Animation &Animation Artifacts &Disney &Models 08 Oct 2007 07:46 am

Jungle Book Stats

- With the release of The Jungle Book dvd, I thought I’d post something for it.

To me this film represents the first in the big decline of Disney Animation. The reliance on star voices started here, and the result was not good. They got good voices, but they relied on the voices for the animated character, and too few characters had original animated styling to overcome the actors that did them.

The singers killed it. By that I mean, the character of Baloo became more Phil Harris and less Baloo the bear. Louie Prima‘s King Louie was more Louis Prima than anything you’d find in the African setting. George Sanders was more of an actor than a personality, and he offered Shere Khan a character that Milt Kahl was able to build on. Sterling Holloway as Kaa was also more an actor than a personality, and he played what was asked of him. Ollie Johston was able to develop on it.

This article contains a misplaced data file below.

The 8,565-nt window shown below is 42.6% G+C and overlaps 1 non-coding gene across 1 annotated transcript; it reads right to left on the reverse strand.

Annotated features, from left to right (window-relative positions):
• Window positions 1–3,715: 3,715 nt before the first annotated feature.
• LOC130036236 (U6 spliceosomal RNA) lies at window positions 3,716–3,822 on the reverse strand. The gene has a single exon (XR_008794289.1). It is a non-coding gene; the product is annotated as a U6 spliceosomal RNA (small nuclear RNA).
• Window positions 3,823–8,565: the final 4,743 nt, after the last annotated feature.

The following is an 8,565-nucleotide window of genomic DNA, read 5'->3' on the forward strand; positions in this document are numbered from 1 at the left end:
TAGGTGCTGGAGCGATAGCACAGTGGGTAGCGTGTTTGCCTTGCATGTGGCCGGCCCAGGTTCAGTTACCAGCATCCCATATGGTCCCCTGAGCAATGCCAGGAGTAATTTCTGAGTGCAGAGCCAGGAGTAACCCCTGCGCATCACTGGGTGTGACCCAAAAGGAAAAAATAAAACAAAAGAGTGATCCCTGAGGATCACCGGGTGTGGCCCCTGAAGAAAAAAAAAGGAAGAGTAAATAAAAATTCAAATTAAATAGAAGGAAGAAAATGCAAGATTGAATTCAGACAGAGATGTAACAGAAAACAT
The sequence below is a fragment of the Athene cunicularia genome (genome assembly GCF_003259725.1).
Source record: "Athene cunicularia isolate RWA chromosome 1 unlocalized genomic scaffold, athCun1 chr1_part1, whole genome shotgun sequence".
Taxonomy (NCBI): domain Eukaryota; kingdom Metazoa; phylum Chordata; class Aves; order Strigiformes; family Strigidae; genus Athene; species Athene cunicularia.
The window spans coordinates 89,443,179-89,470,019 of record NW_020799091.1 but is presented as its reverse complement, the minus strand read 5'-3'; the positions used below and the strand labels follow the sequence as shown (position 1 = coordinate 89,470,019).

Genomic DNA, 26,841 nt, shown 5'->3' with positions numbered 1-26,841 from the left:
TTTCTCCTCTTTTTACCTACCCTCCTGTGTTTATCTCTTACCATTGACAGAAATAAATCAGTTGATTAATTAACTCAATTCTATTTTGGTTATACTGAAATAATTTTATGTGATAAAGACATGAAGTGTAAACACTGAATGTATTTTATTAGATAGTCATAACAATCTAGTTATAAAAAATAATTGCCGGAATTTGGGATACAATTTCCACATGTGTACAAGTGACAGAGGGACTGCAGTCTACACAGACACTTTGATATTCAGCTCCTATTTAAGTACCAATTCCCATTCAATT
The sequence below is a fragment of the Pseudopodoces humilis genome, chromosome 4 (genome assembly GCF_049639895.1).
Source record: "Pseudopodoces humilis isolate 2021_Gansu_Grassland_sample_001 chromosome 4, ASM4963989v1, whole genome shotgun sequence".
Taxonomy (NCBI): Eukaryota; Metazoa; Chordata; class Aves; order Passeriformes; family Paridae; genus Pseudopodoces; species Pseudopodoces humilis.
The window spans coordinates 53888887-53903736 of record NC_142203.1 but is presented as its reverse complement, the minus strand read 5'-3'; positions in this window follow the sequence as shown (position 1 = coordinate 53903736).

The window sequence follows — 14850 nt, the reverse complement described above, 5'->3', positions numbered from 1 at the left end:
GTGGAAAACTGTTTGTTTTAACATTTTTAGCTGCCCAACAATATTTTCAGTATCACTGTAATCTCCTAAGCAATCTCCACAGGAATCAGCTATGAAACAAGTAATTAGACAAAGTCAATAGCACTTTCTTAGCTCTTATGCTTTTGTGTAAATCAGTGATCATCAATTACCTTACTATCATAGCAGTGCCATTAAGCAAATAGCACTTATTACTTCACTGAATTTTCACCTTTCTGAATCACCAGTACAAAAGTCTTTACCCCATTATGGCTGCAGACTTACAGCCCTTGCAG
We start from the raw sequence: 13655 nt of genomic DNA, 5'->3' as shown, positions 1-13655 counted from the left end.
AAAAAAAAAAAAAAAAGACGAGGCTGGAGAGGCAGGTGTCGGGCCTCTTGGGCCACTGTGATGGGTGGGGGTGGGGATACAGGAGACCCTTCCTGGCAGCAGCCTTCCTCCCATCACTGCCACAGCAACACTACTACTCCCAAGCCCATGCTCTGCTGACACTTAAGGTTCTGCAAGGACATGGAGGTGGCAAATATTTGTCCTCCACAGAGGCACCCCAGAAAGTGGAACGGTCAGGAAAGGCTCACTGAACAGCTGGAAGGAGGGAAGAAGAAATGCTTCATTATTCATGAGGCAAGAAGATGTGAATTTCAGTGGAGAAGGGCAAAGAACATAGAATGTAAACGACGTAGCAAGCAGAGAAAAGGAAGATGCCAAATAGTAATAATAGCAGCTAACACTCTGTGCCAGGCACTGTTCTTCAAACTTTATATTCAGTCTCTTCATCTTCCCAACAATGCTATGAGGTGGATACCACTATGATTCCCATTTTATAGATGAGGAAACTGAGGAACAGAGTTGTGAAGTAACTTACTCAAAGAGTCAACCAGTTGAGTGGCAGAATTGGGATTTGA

(click any image you’d like to enlarge.)

Animated features try to continue in the same vein. Voices like Robin Williams or David Spade or Eva Gabor are not going to make the animated character better. It’d be more interesting to have unknown voices that are well cast. Peter Pan, Snow White, Bambi and Cinderella. Lady & The Tramp, Alice, Pinocchio are all brilliantly cast features.

The Jungle Book, to me, gets incredibly dull. I’ve sat through projections of it at least a dozen times, and each and every time was exhausting. Lots of set pieces, but I don’t think it really adds up to a whole. Except for the Shere Khan scenes, there’s virtually no conflict and even less tension. Sorry to say anything bad, but it’s hard for me not to.

The material I have here came from stats that were prepared to make Thomas & Johnston’s The Illusion of Life. The little attachments became the captions for that book where the images were printed small.